By Zena Salem
Several Toronto women organized a march at Queen’s Park this past weekend in order to bring awareness and continue a discussion about the #MeToo movement and sexual violence against women.
The recent #MeToo hashtag on social media sparked a worldwide conversation on intersectionality when addressing sexual violence and inspired the march.
The hashtag’s origin dates back 11 years ago to a black woman named Tarana Burke who had hoped to use the two words in response to a 13-year-old girl telling her about her personal experience with sexual violence.
“Me Too” resurfaced online as a hashtag following Alyssa Milano’s sexual assault allegations against Harvey Weinstein in October.
Yamikani Msosa, who was at the march on Saturday and is a coordinator at the Ryerson Office of Sexual Violence Support and Education, said Black voices are often not centred when sexual violence is addressed.
“[It’s] a constant reminder that our voices are not centred. We know that the ‘Me Too’ campaign started with Tarana Burke. It’s been co-opted, and often our voices are co-opted,” said Msosa.
Msosa spoke about the lack of Black presence in the space and the validation of their voices.
“As I look around, I don’t see many Black folks present here, because I know we are not afforded this space to talk about our pain, we’re not afforded this space to centre our voices around sexual violence.”
Deb Singh, counselor and activist at the Toronto Rape Crisis Centre / Multicultural Women Against Rape said violence against Indigenous people is a result of the ongoing colonial rule.
“I want to acknowledge Indigenous people of this land who experienced the highest level of violence at five to eight times more than non-Indigenous people,” Singh said.
Singh noted that colonization is directly related to gender-based violence. “I want to acknowledge that this is happening because of colonialism that we continue to engage in.”
Arezoo Najibzadeh, a student at Ryerson and co-founder of the Young Women’s Leadership Network, said being a racialized women in politics comes with a lot of pushed aside experiences.
“I hear from Muslim and racialized young women who get called ‘exotic’ because of their names and their big brown eyes. I hear from trans women and non-binary folks whose bodies are constantly tokenized, scrutinized, sexualized, and fetishized in political spaces,” Najibzadeh said.[ngg_images source=”galleries” container_ids=”374″ display_type=”photocrati-nextgen_basic_slideshow” gallery_width=”864″ gallery_height=”486″ cycle_effect=”fade” cycle_interval=”5″ show_thumbnail_link=”0″ thumbnail_link_text=”[Show picture list]” order_by=”sortorder” order_direction=”ASC” returns=”included” maximum_entity_count=”500″]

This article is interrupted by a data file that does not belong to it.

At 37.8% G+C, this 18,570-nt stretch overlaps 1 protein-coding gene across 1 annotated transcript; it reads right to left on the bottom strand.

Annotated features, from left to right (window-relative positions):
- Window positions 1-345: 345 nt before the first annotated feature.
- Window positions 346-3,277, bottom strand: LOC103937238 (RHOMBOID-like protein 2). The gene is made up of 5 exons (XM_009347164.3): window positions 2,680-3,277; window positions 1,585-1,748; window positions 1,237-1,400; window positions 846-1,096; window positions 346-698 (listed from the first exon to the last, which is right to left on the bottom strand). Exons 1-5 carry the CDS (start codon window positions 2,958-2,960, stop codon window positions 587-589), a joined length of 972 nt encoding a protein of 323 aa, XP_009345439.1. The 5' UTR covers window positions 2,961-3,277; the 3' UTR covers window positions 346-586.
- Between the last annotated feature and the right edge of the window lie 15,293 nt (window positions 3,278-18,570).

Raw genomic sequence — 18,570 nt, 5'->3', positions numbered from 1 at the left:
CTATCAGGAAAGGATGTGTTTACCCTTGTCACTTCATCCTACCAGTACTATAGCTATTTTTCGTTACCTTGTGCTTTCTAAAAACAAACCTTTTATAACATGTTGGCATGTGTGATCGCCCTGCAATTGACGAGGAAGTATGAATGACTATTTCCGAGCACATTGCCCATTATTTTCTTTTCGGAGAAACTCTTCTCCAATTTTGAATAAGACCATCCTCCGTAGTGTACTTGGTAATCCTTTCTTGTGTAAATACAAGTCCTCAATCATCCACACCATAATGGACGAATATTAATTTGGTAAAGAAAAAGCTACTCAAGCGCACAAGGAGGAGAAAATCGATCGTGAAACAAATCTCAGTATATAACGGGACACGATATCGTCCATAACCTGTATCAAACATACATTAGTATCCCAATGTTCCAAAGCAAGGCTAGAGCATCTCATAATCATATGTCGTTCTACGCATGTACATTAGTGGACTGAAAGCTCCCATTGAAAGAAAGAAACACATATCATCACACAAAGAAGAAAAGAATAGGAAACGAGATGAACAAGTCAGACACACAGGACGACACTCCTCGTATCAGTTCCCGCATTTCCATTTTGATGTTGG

Click on the photos to view the gallery. All photos by Zena Salem
Likewise, Farheen Khan, one of the only hijab-wearing woman who ran in the Federal election as an MP candidate, shared her relatability to Najibzadeh.
“I ran in 2015 in federal elections, and I know how difficult it is to be in politics.”
Khan said the continuous rise of Islamophobia post-9/11 has affected her directly as a visible Muslim: “This is the truth of many other Muslim women out there who perhaps don’t have the platform to share what is that they experienced.”
Faelix Kayn, who uses they/them pronouns, said the movement is lacking intersectionality in terms of including communities beyond cisgender women.
“When we think of sexualized violence, who comes to mind? Who has been erased? For non-binary and transgender survivors they can be a point of alienation,” Kayn said.
Kayn noted the dangers of excluding certain communities from certain conversations and spaces.
“Never forget, that without intersectionality, and without inclusion, movements are doomed to repackage and perpetuate the same violence they suffered under,” Kayn said.